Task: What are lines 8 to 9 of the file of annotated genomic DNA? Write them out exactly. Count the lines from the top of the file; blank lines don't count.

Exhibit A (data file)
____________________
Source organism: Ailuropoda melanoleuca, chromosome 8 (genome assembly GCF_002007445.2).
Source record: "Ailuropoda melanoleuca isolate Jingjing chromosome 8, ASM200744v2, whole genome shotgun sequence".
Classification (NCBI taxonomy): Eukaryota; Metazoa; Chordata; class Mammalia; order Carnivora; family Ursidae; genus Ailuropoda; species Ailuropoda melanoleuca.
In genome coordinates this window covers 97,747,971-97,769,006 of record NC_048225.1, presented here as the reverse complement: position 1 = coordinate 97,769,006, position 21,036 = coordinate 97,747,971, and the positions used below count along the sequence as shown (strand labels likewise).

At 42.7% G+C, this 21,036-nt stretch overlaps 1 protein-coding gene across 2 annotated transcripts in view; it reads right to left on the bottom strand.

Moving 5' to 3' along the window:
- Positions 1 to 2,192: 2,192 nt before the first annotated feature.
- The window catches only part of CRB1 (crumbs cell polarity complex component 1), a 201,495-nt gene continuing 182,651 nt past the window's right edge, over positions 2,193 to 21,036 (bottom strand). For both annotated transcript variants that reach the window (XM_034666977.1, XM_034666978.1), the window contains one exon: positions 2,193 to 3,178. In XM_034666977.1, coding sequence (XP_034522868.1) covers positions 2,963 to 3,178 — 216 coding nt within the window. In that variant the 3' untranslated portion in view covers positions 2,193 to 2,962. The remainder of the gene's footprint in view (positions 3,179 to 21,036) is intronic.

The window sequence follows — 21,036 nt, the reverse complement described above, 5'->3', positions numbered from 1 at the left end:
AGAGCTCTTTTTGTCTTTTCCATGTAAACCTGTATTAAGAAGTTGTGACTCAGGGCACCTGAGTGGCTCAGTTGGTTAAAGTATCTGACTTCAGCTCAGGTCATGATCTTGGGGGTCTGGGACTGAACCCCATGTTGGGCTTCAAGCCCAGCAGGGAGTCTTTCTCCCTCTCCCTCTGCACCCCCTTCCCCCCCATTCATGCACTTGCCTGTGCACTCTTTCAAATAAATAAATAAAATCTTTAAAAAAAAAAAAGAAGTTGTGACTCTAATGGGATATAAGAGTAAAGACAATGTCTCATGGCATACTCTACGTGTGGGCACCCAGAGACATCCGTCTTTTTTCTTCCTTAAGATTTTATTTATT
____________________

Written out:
- The window catches only part of CRB1 (crumbs cell polarity complex component 1), a 201,495-nt gene continuing 182,651 nt past the window's right edge, over positions 2,193 to 21,036 (bottom strand). For both annotated transcript variants that reach the window (XM_034666977.1, XM_034666978.1), the window contains one exon: positions 2,193 to 3,178. In XM_034666977.1, coding sequence (XP_034522868.1) covers positions 2,963 to 3,178 — 216 coding nt within the window. In that variant the 3' untranslated portion in view covers positions 2,193 to 2,962. The remainder of the gene's footprint in view (positions 3,179 to 21,036) is intronic.

The window sequence follows — 21,036 nt, the reverse complement described above, 5'->3', positions numbered from 1 at the left end: